It was Dec. 6, 1965, he recalled, when the giant blues had hit the Outer Banks for the first time in 30 years, returning each year since to slash at anything that moves, as bluefish do, and to decimate the stocks of Preston's favorite fish, the speckled trout or weakfish. On Dec. 7. 1965, he said, on seven miles of beach he had counted more than 1.200 trout that had either been mutilated by blues or had rushed ashore in terror to escape them. But he also recalled a good day a year earlier. It was so foggy that morning on the beach at Hatteras that he could see neither the surf nor the dunes. Every 100 yards or so he jumped from the car and lay on his belly, his cheek on the sand, listening, until he heard the far-off roar of waves on a sandbar, the sound of a good slough. He did not stop casting for 6½ hours that morning, and he caught 87 speckled trout from 2½ to six pounds on light tackle. Unlike those barbarians, the bluefish, they were fish that required technique, a light touch at the strike—a gentleman's fish, Bob Preston's kind of fish.
Only a man of refined tastes would love speckled trout and hate bluefish, and as the days passed on the beach Bob Preston's client learned how he got that way. His "daddy," dead now 32 years, was the scion of an old Virginia family, who taught his son to be a man—never to cuss in front of a bird dog and always to laugh when he lost a big fish. There was real money there, huge landholdings granted by King Charles II, a summer home in Nags Head before World War I, fishing and hunting guides held on retainer the year round, and a 47-foot boat. When they wanted to fish off Cabo Blanco, Peru, they put the boat on a freighter and shipped it down.
In 1927 young Robert got his degree in civil engineering from VPI; he spent the next 20 years with the Corps of Engineers. In the Battle of the Bulge he won a Purple Heart, and in 1947 he retired with a disability pension. He became a consulting engineer and drove himself hard, and a year later he had a heart attack. He had never stopped fishing at Nags Head, and hunting ducks, and that was therapeutic. Then he acquired a steel-fabricating business, and, he intimates, became a millionaire. There were labor problems, though, and fights with the board of directors, and Preston has the soul of a man who loves speckled trout and hates bluefish.
In 1956 he lost his fortune overnight, he says, and had another heart attack. So he took his wife Elnora and their three young children and moved back 35 years, to Nags Head, scene of his happiest days.
They knew him in Nags Head. He was magic on the beach. In 1957, at the urging of local hotelkeepers, he became the first full-time surf-fishing guide on the Outer Banks. But a lot of damage has been done to him. In 1958 and 1966 he had two more heart attacks, and in 1972 a fifth one left him clinically dead. Now he carries nitroglycerin tablets in the Toyota, perhaps to compensate for chain smoking. There is no day that he is not in pain from his war wounds. But he seldom mentions it, though an occasional beer or three relaxes the tightness around his eyes. He spends 20% of his time on crutches, but none of his clients has ever seen them. He says, without further comment, "You never know how much effort a man puts out to make a good appearance."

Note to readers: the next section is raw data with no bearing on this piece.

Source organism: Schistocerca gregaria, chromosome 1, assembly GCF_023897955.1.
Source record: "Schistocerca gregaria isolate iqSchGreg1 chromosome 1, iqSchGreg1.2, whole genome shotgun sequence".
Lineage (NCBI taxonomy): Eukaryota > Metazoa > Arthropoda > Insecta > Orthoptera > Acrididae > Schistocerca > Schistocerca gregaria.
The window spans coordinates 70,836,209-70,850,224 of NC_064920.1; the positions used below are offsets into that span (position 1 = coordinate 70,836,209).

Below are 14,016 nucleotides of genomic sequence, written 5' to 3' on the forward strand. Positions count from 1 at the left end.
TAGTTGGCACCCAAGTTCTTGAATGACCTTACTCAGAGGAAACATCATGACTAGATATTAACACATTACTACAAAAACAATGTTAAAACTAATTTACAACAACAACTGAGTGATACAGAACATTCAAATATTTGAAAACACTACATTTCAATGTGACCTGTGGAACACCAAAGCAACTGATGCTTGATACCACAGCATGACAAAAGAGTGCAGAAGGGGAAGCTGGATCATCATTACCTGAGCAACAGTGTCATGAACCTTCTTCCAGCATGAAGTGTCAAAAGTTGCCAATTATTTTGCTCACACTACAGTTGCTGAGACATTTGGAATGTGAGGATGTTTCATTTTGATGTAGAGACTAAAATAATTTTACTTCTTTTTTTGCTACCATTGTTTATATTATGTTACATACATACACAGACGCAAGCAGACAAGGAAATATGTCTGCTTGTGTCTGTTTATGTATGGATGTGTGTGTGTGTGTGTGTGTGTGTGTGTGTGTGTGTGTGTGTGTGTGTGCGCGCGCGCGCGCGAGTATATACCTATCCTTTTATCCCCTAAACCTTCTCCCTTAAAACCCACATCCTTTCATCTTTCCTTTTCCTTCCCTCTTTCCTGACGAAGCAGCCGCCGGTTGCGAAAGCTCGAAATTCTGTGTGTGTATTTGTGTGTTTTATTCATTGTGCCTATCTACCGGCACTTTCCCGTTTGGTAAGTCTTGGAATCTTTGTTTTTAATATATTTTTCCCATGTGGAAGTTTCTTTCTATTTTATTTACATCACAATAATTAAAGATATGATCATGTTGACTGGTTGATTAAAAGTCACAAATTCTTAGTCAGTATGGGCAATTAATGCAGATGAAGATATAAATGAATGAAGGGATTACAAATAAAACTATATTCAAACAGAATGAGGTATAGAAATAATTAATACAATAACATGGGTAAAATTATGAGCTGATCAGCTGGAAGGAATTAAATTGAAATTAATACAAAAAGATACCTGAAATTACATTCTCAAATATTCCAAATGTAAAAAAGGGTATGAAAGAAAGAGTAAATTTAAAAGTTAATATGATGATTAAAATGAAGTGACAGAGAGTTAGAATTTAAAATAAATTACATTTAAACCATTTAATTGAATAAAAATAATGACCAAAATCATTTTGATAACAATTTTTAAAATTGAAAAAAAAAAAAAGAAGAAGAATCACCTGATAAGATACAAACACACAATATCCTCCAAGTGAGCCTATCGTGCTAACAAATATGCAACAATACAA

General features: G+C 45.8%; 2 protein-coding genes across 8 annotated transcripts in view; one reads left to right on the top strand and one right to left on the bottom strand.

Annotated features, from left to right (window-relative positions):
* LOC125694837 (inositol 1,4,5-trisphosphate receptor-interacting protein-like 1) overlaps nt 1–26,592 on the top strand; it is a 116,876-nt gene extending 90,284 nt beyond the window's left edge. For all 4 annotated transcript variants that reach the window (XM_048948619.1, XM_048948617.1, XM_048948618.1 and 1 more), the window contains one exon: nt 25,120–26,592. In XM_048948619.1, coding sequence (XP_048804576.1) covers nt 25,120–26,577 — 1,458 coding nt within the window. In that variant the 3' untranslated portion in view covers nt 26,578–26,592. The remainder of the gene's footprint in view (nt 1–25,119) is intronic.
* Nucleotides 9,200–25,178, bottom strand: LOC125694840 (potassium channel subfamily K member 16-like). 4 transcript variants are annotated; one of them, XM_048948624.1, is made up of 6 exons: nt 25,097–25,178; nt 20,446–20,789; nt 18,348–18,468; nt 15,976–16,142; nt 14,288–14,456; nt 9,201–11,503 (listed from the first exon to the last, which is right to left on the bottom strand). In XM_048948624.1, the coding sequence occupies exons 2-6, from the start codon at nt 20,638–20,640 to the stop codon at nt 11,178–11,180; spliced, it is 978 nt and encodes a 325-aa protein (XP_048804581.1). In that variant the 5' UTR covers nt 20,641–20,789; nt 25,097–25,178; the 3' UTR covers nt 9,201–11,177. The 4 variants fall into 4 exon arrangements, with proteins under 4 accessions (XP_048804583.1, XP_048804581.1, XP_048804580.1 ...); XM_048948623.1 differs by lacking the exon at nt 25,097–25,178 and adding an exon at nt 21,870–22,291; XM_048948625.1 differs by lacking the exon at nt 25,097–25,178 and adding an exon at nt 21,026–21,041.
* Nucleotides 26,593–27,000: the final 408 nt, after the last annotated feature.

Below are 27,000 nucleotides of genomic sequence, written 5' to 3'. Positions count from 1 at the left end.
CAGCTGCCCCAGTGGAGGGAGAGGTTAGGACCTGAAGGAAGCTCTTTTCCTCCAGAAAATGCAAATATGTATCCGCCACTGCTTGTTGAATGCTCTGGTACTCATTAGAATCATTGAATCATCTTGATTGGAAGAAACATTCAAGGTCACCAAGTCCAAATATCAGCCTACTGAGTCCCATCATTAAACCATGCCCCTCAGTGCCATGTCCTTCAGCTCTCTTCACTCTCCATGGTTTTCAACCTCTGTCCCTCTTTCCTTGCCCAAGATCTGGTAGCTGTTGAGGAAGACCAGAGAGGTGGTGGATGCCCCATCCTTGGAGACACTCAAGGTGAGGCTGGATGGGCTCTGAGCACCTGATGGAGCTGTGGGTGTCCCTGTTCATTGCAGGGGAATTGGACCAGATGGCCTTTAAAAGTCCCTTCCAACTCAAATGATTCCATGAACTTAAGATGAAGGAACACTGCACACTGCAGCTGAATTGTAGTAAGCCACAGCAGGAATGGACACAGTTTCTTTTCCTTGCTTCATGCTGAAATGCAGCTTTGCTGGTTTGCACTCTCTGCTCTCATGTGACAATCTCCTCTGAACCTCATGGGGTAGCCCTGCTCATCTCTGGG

Now Bob Preston stood by his Toyota on the beach, gazing at "the prettiest little slough I've seen in weeks," as he put it, "a puppy drum slough." And as if that were not enough bliss for one man, it had what he called an outsuck, an opening in the bar where a current swept from the beach out to sea. He said. "A puppy drum slough with an outsuck! Oh, man!" He tied on shrimp-tail lures, for himself and his client, and said, "Let it swing around with the current. There should be puppies all through here." He began to bounce his lure along the bottom. When he felt a tug, he lifted his rod tip and yelled, "Puppy drum!" That is what it was—2½ pounds. But other fish were striking short, nudging the lures and turning away. "Trout," Preston said. "Can't you feel them?" He walked up and down the shore—casting, striking and coming up with nothing, grinning and chuckling all the while. "I get paid for this?" he asked.
"You also get paid for finding channel bass," he was kidded.
The search began anew. At Cape Hatteras Point there were 50 casters in one 100-yard stretch. Mullet baits shot out like golf balls at a driving range. There was so much bait in the water that there had to be fish there. There was one, a channel bass that weighed 47 pounds (the all-tackle world record is 90 pounds, and was caught off Rodanthe in November of 1973 by Elvin Hooper). Preston acted calm, as if he had seen a few—or 3,000—before. "We'll try for yours tonight," he said, as the crowd at the point doubled in size.
It was 9 p.m. and very dark at the northeast corner of Oregon Inlet, a classic spot for channel bass. "The tide is sweeping out of the inlet," Preston said, "and as long as it does he'll be moving down with it, feeding as he goes. Just wade to your waist and cast as far as you can."
Two hours passed with no action and finally the tide turned and Preston's client came ashore. It was his last night of fishing. "Fussy fish, those channel bass," he said.
"Isn't this a hell of a way for a man to make a living?" Preston said.